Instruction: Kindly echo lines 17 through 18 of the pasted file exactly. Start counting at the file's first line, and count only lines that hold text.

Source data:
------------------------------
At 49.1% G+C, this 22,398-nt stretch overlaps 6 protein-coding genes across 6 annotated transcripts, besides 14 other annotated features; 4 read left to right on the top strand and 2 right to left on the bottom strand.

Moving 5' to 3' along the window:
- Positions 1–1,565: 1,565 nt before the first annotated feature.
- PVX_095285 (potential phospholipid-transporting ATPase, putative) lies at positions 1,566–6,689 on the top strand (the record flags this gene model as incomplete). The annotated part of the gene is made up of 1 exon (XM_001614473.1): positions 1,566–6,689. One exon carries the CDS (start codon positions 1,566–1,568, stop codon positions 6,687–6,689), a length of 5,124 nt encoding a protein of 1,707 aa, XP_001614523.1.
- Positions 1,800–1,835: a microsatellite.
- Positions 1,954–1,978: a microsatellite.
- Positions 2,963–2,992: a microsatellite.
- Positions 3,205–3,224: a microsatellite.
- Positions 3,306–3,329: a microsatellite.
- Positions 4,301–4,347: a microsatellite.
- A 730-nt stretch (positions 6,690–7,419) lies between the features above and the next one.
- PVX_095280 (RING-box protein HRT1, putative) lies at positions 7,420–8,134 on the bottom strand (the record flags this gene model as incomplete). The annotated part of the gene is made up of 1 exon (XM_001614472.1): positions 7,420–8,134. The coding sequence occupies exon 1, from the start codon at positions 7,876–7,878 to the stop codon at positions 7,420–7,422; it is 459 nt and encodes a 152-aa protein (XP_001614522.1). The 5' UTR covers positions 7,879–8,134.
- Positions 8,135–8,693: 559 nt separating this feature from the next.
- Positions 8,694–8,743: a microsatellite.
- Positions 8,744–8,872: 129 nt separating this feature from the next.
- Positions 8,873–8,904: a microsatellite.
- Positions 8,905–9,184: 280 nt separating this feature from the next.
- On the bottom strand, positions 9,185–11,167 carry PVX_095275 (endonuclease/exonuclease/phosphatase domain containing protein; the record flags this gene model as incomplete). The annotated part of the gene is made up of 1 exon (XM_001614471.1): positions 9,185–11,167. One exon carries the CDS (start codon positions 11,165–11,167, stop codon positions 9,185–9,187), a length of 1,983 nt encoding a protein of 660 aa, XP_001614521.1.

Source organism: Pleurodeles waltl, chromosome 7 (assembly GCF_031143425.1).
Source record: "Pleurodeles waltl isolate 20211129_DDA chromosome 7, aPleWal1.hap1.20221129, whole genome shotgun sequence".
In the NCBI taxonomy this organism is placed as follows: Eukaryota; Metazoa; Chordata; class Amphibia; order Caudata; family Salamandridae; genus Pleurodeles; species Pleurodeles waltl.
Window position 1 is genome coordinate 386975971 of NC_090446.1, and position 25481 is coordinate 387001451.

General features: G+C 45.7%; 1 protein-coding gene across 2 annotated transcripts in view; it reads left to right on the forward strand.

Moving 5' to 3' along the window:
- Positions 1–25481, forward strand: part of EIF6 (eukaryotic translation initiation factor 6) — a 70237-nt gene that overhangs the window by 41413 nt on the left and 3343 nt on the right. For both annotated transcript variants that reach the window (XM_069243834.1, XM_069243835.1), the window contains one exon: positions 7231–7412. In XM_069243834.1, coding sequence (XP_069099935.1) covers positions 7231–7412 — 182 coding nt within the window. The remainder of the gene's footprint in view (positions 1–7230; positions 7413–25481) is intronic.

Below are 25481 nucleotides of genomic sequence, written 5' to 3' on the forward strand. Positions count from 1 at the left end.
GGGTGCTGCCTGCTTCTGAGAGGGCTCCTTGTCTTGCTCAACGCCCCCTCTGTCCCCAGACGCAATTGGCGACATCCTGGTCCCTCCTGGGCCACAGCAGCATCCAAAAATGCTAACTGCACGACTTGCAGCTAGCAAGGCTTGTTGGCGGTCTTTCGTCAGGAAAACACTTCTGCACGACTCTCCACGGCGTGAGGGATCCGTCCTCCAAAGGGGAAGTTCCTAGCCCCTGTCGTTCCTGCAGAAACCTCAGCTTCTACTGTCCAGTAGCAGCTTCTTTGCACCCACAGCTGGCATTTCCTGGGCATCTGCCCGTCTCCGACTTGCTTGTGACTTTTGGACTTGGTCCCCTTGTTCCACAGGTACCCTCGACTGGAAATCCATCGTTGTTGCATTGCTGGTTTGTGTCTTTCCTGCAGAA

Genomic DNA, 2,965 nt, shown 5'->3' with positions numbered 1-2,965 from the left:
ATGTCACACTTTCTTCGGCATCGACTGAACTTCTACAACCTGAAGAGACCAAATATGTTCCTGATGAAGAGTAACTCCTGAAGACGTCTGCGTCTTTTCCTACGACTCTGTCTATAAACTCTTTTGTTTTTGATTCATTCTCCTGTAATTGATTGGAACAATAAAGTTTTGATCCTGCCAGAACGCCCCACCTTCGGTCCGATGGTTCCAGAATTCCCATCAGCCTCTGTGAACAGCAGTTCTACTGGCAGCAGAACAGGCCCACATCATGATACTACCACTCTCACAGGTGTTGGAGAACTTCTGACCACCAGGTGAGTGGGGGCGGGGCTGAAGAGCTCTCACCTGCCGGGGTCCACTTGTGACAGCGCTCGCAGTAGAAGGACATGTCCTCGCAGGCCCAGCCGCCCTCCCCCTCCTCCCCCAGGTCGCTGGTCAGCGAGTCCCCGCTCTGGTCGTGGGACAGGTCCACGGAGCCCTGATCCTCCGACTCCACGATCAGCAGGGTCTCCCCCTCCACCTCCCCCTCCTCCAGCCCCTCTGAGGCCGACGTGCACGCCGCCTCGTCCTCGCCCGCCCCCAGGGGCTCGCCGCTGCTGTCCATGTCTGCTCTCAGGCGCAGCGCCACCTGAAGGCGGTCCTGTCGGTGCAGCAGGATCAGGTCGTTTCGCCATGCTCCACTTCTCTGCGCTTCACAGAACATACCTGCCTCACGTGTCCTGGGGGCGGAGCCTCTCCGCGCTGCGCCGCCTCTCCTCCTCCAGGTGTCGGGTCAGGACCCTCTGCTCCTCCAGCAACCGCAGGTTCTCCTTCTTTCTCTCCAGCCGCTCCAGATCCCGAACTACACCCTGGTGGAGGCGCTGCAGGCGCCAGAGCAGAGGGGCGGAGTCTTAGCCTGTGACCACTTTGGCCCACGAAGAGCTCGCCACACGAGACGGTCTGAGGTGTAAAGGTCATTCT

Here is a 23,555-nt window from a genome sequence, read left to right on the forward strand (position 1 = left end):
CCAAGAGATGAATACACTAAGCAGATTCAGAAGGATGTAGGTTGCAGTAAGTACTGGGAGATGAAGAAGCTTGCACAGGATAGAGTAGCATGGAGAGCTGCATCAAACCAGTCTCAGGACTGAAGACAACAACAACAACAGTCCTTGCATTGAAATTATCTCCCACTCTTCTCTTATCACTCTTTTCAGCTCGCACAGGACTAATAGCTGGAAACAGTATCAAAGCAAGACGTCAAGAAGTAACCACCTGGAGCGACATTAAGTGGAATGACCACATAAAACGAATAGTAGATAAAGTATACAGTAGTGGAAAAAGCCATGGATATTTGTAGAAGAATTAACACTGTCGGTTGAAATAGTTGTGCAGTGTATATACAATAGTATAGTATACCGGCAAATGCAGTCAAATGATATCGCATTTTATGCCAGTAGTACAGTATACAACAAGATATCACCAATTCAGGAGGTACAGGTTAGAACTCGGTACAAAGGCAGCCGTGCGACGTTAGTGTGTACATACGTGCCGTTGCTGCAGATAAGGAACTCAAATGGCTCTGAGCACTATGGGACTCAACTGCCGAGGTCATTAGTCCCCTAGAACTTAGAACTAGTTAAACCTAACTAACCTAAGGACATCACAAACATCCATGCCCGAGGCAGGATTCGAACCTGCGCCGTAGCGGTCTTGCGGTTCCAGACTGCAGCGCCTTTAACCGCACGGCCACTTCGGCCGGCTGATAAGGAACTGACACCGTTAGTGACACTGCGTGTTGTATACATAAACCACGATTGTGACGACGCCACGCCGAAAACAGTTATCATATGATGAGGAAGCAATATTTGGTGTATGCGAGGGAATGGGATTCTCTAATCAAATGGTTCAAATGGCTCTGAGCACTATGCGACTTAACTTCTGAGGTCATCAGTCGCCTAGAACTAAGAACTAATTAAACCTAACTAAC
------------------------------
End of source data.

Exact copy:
- Positions 8,905–9,184: 280 nt separating this feature from the next.
- On the bottom strand, positions 9,185–11,167 carry PVX_095275 (endonuclease/exonuclease/phosphatase domain containing protein; the record flags this gene model as incomplete). The annotated part of the gene is made up of 1 exon (XM_001614471.1): positions 9,185–11,167. One exon carries the CDS (start codon positions 11,165–11,167, stop codon positions 9,185–9,187), a length of 1,983 nt encoding a protein of 660 aa, XP_001614521.1.